# Is there any theory show that this claim :“ for large $n$,$3/4$ of the positive integers less than $n$ are not divisible by $4$” is true?

I read here in wikipedia for understanding distributions of square free , i find the following mathematical expression for large $n$ :" $3/4$ of the positive integers less than n are not divisible by $4$, $8/9$ of these numbers are not divisible by $9$ ? My question here is :

Really i'm confused how the titled approximation is true and what are the mathematical theories in number theory or in probability affirmed it's truthness ?

Thank you for any help

• There is nothing deep there. Every 4. number is divisible by $4$, so the other $3/4$ of all numbers are not. – Simon Nov 10 '16 at 22:42
• ok, but under condition " it's stated that" for large n not for every integer n – zeraoulia rafik Nov 10 '16 at 22:43
• We're only looking at positive integers: "${3\over 4}$ of the positive integers less than $n$". So e.g. if $n=53.67$, the positive integers less than $n$ are $1, 2, 3, . . . , 51, 52, 53$; and all but $13$ of these (that is, very close to ${3\over 4}$) are not divisible by $4$. – Noah Schweber Nov 10 '16 at 22:45
• sorry i'm still don't understanding it , I ask if there is any theory in number theory show that event if i'm true that is always true , for example how do i can know that the number of integers less than :10 ^5 only 1/4 of them are divisible by 4 ? – zeraoulia rafik Nov 10 '16 at 22:53
• Well, if you look at small $n$, say $n < 12$ to have something concrete, the fraction can differ significantly from $3/4$. But if $n$ is large, then $1 - \frac{1}{n}\bigl\lfloor \frac{n}{4}\bigr\rfloor$ is always very close to $3/4$. – Daniel Fischer Nov 10 '16 at 23:00

A statement of the form "for large $n$, fraction $p$ of the positive integers less than $n$ are in set $S$" is to be interpreted as meaning $$\lim_{n \to \infty} \dfrac{| \{1,2,\ldots,n-1\} \cap S |}{n-1} = p$$

In this case with $S$ the set of integers not divisible by $4$, it's easy to prove (e.g. by induction) that $$|\{1,2,\ldots,n-1\} \cap S| = n - 1 - \lfloor (n-1)/4 \rfloor$$ so that $$\frac{3}{4} = \frac{n-1 - (n-1)/4}{n-1} \le \frac{n-1 - \lfloor (n-1)/4 \rfloor}{n-1} \le \frac{n-1 - (n-1)/4 + 1}{n-1} = \frac{3}{4} + \frac{1}{n-1}$$ Then the Squeeze Theorem shows the limit is $3/4$.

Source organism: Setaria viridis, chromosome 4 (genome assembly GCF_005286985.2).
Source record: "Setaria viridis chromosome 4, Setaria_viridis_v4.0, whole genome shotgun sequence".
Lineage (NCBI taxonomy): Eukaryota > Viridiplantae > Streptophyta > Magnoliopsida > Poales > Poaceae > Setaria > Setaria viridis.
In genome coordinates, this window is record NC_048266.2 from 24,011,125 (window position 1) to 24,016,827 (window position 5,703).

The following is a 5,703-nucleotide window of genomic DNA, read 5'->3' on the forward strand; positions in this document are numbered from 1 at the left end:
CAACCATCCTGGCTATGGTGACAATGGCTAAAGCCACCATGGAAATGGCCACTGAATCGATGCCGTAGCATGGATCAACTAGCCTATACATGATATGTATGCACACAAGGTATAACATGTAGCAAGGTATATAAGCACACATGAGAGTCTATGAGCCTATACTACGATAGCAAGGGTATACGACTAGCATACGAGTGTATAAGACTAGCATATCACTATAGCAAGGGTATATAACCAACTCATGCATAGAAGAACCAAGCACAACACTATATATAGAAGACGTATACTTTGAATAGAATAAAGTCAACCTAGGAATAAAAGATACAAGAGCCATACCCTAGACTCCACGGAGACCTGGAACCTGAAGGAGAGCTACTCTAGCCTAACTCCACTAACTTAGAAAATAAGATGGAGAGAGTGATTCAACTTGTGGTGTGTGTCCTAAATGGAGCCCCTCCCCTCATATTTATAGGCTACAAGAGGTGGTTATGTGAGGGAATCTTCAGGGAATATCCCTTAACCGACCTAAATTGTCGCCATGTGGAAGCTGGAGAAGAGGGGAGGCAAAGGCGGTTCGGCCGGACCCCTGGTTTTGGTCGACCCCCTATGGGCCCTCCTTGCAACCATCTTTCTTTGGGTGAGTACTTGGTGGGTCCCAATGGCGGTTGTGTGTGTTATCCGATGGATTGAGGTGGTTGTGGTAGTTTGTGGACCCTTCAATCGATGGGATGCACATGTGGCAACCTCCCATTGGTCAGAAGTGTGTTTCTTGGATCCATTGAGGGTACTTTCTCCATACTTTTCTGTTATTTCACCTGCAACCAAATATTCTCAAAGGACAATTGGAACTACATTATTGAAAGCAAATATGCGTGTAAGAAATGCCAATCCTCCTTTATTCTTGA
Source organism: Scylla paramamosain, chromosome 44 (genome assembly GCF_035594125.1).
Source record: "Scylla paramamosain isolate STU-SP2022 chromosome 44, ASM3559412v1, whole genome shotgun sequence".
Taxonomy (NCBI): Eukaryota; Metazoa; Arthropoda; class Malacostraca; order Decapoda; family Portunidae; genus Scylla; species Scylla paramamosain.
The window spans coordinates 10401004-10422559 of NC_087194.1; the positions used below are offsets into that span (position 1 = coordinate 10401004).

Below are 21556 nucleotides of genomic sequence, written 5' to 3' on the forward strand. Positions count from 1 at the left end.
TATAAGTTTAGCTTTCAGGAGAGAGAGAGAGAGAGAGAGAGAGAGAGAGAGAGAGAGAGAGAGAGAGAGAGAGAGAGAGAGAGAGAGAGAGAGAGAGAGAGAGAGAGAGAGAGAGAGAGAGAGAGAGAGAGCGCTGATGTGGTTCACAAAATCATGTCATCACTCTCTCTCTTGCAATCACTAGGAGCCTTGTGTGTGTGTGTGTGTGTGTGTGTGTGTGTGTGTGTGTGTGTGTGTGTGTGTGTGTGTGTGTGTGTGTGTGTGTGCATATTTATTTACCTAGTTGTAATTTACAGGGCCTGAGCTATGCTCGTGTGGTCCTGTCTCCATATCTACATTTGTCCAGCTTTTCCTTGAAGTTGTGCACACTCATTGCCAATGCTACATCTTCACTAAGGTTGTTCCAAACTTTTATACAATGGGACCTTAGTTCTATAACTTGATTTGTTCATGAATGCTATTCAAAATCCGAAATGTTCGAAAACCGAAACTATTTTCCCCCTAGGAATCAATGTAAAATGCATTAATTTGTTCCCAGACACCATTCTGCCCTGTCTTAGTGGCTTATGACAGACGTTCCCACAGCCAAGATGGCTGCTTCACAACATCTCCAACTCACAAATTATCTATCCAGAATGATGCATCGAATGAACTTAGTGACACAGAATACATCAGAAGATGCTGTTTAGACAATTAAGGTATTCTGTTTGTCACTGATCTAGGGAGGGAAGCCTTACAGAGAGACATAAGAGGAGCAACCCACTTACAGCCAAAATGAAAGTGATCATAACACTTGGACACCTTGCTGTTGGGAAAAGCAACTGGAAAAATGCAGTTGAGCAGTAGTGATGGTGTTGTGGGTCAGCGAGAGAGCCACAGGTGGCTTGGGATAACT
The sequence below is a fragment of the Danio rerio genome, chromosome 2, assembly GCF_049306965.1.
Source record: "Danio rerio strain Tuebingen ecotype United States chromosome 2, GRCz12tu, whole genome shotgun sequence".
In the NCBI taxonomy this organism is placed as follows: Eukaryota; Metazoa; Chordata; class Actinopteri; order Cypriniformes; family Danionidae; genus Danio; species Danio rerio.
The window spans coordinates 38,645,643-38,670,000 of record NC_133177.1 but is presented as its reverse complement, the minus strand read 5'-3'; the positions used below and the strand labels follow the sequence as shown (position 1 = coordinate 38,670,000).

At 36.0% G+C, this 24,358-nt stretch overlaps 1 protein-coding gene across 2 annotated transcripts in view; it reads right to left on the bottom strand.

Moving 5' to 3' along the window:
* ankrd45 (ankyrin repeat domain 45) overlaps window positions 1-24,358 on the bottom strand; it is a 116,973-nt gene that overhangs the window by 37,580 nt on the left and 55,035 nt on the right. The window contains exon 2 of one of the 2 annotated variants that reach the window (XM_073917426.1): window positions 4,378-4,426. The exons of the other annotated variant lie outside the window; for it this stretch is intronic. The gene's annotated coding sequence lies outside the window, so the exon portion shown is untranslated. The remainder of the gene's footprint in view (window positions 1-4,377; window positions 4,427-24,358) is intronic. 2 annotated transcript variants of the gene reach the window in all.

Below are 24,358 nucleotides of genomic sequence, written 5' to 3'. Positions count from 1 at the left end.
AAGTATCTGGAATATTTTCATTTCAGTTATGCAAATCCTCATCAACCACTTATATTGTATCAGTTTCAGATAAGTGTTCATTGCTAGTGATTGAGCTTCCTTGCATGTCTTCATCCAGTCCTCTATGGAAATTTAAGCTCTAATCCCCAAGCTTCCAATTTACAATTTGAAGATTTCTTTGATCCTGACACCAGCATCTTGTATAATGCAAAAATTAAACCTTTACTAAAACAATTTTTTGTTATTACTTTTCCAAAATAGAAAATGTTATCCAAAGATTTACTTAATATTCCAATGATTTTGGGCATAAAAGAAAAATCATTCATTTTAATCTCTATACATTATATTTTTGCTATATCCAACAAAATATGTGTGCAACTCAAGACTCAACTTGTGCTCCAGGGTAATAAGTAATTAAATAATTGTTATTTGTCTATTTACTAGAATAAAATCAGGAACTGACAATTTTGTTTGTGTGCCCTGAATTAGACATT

• Nice answer , then "Squeeze theorem show that " – zeraoulia rafik Nov 10 '16 at 23:09

Let us say $n = 5$.

The integers $1, 2, 3, 4$ are below it and $1, 2, 3$ are not divisible by 4. There are 4 numbers below $5$ and $3/4$ are not divisible by 5.

Now consider 9. The integers below it are $1, 2, 3, 4, 5, 6, 7, 8$ and again we see that $1, 2, 3, 5, 6, 7$ are not divisible by 4, which makes $6/8 = 3/4$ of them.

Now imagine a really large $n$: you have the integers $1, 2, 3, 4, 5, \cdots, n-1$. Now you group those number 4 by 4, like so: $(1, 2, 3, 4), (5, \cdots), \cdots, (\cdots, n-1)$. How many groups are there. Well, there are $n/4$ groups. Almost. For some $n$ it might not be exactly the case right? For small $n$, say 6, we could only form one complete group. Some $n$ do not allow only full groups, leaving 1, 2 or 3 numbers without a group. But for now let us assume there are $n/4$ complete groups.

Then 3 out of every 4 numbers of each group would not be divisible by 4 and hence $3\times n/4$ numbers would not be divisible by four. But $3\times n/4$ corresponds exactly to $3/4$ of the numbers.

If $n$ gets really large, $3n/4$ gets really large and you don't even bother with missing by 1 or 2 or 3 when $n$ is such that it doesn't allow you to only form full groups.

What you did for 4, you can do for any $k$, thus showing that for $n$ big enough, $\frac{k-1}{k}$ of the numbers are not divisible by $k$ (which is the same as saying that $1/k$ of them are.

It actually says "for large n", and is an approximation. Consider all our possibilities of integers k mod 4,

k $\equiv 0,1,2,3$ (mod 4), i.e. $\{1,2, ... , k\} \equiv \{1,2,3,0,1,2,3,0...j\}. (mod 4)$, where j \equiv k (mod 4)$and each 0 corresponds to a multiple of 4. So suppose k is the closes positive integer to n. If the closest integer to n is a multiple of 4, then ,$\mathbb{P}$(Non multiple of 4) =$\frac{3k}{4k} = \frac{3}{4}$. And we are done. - Here, I've just scaled up by k, clearly there aren't k lots of multiples of 4, but effectively we're multiplying however many lots there are by$\frac{k}{\mathrm{actual\hspace{1mm}lots\hspace{1mm} of\hspace{1mm} multiples\hspace{1mm} of\hspace{1mm} 4.}}$and we end up with an equivalent fraction. If you don't believe me, plug in some values for the formula and you'll see that it works. But, if the closest integer to n is not a multiple of 4, then there will be extra non-multiples of 4 represented by j. Where at most, j = 3. i.e.$\mathbb{P}$(Non multiple of 4) =$\frac{3k + j}{4k}$. And clearly,$lim_{k} \to \infty = 3/4\$ since j is a constant.